This is a crochet pattern review of the “EZ Breezy Summer Hoody” pattern by designer CroJennifer. Review done by A Stitch Shy of Normal for EyeLoveKnots.
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It’s me, Abigail with A Stitch Shy of Normal.
As we come to a transitional season (finally), I’m starting to look through my wardrobe to find appropriate items of clothing that I can wear for the chilly Michigan mornings but also the sunny and warm afternoons. I’ve become a master of layering, and making sure the pieces I layer with are not overly heavy because I’ll end up carrying them in the afternoon on the way home from work!
I’m always open to adding more suitable pieces to my closet that can help me fulfill this need. I love light and comfy items that look cute but can fold up and be shoved in my tote bag easily. When I spotted this “summer hoodie” pattern on Ravelry, I knew it would be a perfect addition! The concept of a short-sleeved hooded layer can come off a little weird if it’s not done well, but the silhouette of this one pulls it off perfectly. It looks casual and chic and comfortable, and I knew I had to have one.
After having made it, I’m so glad I did! This hoodie is a very nice spring and summer piece that I plan to wear with jeans for now and will enjoy layering over summer dresses or tank tops in a couple of months. I also love that it’s a relatively unstructured shape so it can go with so many different things and fit comfortably!
Just a clarification–when I refer to the item I made, I personally like to spell the word as “hoodie” and the designer chose the spelling “hoody”. I know both are common spellings, I just didn’t want to keep correcting myself to their spelling so I spelled it the way I normally would. Either way, it’s the same thing and I apologize if that’s confusing at all!
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What Materials Do I Need to Crochet a Hoodie?
- About 5.5 skeins (or approximately 1000 yards) of Lion Brand Pima Cotton in “Rose Taupe”
- H8/5mm and G6/4mm Crochet Hooks – I like to use Clover Amour Ergonomic Hooks
- EZ Breezy Summer Hoody, Paid Crochet Pattern from CroJennifer via Ravelry
- Scissors/yarn needle for assembly
I think this yarn worked out well. It does not match the gauge perfectly, and to be honest I should have paid closer attention to that when starting my initial length. I didn’t realize until I finished the first panel just how long mine came out. But that extra length ended up working out for me! I’m currently starting my second trimester of pregnancy and a little extra stretch or length in tops is appreciated. Plus it’s still cropped! I just wanted to let you guys know how it worked for me in order to point out that due to the construction, a slight difference in yarn that ends up stretching more or less than intended can very much change the overall size of this piece.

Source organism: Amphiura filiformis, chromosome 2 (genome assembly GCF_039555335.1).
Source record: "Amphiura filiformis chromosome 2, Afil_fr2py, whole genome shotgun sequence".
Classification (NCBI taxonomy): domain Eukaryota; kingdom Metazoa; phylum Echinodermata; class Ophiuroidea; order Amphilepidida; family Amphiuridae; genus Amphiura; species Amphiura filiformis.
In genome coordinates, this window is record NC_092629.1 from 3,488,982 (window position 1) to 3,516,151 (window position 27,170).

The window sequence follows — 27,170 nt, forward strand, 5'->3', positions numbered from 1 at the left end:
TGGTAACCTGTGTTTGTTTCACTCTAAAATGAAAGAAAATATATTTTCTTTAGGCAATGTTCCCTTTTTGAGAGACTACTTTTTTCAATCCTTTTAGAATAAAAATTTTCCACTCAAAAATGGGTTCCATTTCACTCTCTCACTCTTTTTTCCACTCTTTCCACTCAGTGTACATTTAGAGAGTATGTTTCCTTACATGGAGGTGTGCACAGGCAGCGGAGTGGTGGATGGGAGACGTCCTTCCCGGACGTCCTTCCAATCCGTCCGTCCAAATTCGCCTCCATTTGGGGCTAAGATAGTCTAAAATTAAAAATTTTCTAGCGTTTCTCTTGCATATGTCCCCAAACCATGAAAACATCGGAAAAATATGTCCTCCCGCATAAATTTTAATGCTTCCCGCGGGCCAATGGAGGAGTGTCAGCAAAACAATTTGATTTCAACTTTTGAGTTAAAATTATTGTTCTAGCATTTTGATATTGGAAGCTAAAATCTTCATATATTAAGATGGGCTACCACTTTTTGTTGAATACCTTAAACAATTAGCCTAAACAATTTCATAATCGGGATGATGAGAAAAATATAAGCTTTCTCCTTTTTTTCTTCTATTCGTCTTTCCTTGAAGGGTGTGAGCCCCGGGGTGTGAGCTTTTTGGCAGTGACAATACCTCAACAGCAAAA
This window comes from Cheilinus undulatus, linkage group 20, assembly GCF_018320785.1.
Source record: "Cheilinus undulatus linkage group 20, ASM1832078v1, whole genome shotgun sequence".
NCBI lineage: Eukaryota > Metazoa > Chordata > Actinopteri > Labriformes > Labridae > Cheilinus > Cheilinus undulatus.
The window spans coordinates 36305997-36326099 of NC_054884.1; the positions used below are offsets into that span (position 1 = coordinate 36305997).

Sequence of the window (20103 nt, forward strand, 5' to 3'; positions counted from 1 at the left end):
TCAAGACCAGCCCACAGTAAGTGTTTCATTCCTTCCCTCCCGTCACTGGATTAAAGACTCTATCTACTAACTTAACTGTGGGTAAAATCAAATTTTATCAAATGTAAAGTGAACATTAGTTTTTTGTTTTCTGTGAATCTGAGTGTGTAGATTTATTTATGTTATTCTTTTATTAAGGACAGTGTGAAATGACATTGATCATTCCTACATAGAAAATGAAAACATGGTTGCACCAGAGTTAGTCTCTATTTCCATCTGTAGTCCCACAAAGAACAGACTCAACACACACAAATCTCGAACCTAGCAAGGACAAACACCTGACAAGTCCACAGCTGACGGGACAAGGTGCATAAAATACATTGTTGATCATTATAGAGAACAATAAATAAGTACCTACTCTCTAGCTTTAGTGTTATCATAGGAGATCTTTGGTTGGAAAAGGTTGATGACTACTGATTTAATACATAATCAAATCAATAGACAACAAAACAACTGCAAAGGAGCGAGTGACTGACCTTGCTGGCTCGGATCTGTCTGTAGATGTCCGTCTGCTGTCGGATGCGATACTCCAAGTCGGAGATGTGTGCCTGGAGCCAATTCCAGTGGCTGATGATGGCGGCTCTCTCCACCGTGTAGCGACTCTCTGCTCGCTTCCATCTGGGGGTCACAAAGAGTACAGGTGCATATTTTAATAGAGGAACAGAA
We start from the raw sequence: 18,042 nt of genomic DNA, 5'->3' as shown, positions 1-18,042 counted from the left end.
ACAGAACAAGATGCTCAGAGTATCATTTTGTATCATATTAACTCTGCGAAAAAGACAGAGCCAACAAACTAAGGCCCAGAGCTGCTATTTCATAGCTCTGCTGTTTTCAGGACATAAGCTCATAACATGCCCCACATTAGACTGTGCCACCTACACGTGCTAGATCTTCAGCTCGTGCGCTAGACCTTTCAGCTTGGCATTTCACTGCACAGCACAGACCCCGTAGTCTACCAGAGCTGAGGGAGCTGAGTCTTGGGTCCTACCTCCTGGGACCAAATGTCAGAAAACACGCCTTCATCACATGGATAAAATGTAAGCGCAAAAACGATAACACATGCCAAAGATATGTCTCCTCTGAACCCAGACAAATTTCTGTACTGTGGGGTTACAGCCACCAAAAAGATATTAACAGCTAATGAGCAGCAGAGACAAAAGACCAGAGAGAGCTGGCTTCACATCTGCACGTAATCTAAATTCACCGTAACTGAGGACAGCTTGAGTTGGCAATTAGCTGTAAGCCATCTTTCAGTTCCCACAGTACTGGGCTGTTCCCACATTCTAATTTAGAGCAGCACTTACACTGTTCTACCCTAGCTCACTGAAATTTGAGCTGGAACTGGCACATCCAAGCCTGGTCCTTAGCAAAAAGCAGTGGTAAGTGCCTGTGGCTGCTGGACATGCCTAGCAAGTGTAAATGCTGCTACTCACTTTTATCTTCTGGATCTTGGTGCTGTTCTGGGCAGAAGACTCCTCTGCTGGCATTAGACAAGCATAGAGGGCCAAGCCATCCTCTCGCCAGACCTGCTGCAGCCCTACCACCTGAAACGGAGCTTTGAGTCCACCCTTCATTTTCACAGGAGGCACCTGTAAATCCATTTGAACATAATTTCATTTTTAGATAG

Would I use it again? Yes. Knowing what I do now, I would use this Pima Cotton to make another one of these. I like the texture it gave the piece, I like the drape, and I love the softness. It’s also light and breezy enough for spring and summer but does add a little bit of a coverage layer, so I think it’s a good balance. I would just probably pick one or the other, start with fewer stitches to get the intended crop or add more to make it go all the way to my hips. Mine ended up sort of in the middle, like I couldn’t decide whether or not I wanted it cropped.
How Long Does it Take to Crochet a Hoodie?
I was surprised how quickly this project flew by! Because it’s largely worked in panels with minimal sewing, you’re done before you know it.
I’d estimate I put in roughly 14 hours or so into this one. That’s not much at all for a garment in my opinion! It took me longer in between being able to work on it because I needed more yarn than I thought, and this yarn is apparently not going to be at Joann anymore so I had to find the right color still available at the locations near me!
Gauge & Measurements:
The given pattern gauge is 4″ being 18 stitches or 20 rows (and remember this is worked sideways so the stitches decide your width and the rows your length!)
My gauge came out as 4″ being about 13-14 stitches and 11 rows. I didn’t think I was that far off in my initial swatch, and I didn’t need to leave out that many rows to get the desired width. That’s interesting that our numbers are so far off.
When I initially swatched this pattern, I remember my gauge swatch being close-ish. I wonder if this cotton yarn stretches out from its own weight, and I’m sure it slightly does. I believe I was at about 16 or so stitches by 15-16 rows in my test, and I decided to continue and modify my size as needed.
For measurement comparisons, I made the small. It’s supposed to be about 16.5″ long before the border trim, and mine measures a little over 18″. The width is meant to be 19.7″, and mine is right on target at 19.5″.